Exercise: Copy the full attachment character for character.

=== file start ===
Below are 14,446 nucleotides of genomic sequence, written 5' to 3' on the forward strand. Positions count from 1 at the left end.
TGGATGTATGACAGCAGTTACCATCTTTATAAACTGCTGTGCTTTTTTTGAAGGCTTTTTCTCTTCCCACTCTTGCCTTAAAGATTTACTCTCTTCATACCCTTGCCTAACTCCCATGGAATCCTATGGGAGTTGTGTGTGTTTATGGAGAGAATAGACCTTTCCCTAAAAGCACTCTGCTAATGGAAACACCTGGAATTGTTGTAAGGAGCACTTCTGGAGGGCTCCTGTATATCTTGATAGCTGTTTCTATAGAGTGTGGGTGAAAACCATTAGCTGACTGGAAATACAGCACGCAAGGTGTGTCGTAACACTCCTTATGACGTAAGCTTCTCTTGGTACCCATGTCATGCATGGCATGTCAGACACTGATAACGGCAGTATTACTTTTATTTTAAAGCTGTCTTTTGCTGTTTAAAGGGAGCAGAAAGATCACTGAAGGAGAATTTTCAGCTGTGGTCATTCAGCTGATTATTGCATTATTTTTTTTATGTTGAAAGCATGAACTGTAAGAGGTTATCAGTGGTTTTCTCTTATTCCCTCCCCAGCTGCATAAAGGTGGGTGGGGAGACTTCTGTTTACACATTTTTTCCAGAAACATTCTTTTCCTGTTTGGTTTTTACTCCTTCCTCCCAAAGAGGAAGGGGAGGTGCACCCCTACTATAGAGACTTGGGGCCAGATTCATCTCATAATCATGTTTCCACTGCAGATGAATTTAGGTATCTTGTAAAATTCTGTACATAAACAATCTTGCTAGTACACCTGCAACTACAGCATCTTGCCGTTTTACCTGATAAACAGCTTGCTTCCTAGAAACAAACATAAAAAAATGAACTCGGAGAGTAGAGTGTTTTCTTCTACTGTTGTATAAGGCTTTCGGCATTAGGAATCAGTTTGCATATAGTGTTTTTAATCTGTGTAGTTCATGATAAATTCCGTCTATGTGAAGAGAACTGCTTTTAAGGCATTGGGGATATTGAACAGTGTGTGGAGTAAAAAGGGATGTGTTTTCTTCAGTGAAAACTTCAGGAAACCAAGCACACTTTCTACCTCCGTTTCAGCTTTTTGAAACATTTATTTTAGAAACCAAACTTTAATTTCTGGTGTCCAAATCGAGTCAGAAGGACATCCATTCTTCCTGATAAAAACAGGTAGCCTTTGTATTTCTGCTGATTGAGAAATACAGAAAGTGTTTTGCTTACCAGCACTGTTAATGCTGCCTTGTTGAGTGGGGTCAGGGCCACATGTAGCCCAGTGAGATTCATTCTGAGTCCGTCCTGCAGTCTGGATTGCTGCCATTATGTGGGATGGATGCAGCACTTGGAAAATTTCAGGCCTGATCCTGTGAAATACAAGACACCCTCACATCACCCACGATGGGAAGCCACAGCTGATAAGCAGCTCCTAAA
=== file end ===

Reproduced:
Below are 14,446 nucleotides of genomic sequence, written 5' to 3' on the forward strand. Positions count from 1 at the left end.
TGGATGTATGACAGCAGTTACCATCTTTATAAACTGCTGTGCTTTTTTTGAAGGCTTTTTCTCTTCCCACTCTTGCCTTAAAGATTTACTCTCTTCATACCCTTGCCTAACTCCCATGGAATCCTATGGGAGTTGTGTGTGTTTATGGAGAGAATAGACCTTTCCCTAAAAGCACTCTGCTAATGGAAACACCTGGAATTGTTGTAAGGAGCACTTCTGGAGGGCTCCTGTATATCTTGATAGCTGTTTCTATAGAGTGTGGGTGAAAACCATTAGCTGACTGGAAATACAGCACGCAAGGTGTGTCGTAACACTCCTTATGACGTAAGCTTCTCTTGGTACCCATGTCATGCATGGCATGTCAGACACTGATAACGGCAGTATTACTTTTATTTTAAAGCTGTCTTTTGCTGTTTAAAGGGAGCAGAAAGATCACTGAAGGAGAATTTTCAGCTGTGGTCATTCAGCTGATTATTGCATTATTTTTTTTATGTTGAAAGCATGAACTGTAAGAGGTTATCAGTGGTTTTCTCTTATTCCCTCCCCAGCTGCATAAAGGTGGGTGGGGAGACTTCTGTTTACACATTTTTTCCAGAAACATTCTTTTCCTGTTTGGTTTTTACTCCTTCCTCCCAAAGAGGAAGGGGAGGTGCACCCCTACTATAGAGACTTGGGGCCAGATTCATCTCATAATCATGTTTCCACTGCAGATGAATTTAGGTATCTTGTAAAATTCTGTACATAAACAATCTTGCTAGTACACCTGCAACTACAGCATCTTGCCGTTTTACCTGATAAACAGCTTGCTTCCTAGAAACAAACATAAAAAAATGAACTCGGAGAGTAGAGTGTTTTCTTCTACTGTTGTATAAGGCTTTCGGCATTAGGAATCAGTTTGCATATAGTGTTTTTAATCTGTGTAGTTCATGATAAATTCCGTCTATGTGAAGAGAACTGCTTTTAAGGCATTGGGGATATTGAACAGTGTGTGGAGTAAAAAGGGATGTGTTTTCTTCAGTGAAAACTTCAGGAAACCAAGCACACTTTCTACCTCCGTTTCAGCTTTTTGAAACATTTATTTTAGAAACCAAACTTTAATTTCTGGTGTCCAAATCGAGTCAGAAGGACATCCATTCTTCCTGATAAAAACAGGTAGCCTTTGTATTTCTGCTGATTGAGAAATACAGAAAGTGTTTTGCTTACCAGCACTGTTAATGCTGCCTTGTTGAGTGGGGTCAGGGCCACATGTAGCCCAGTGAGATTCATTCTGAGTCCGTCCTGCAGTCTGGATTGCTGCCATTATGTGGGATGGATGCAGCACTTGGAAAATTTCAGGCCTGATCCTGTGAAATACAAGACACCCTCACATCACCCACGATGGGAAGCCACAGCTGATAAGCAGCTCCTAAA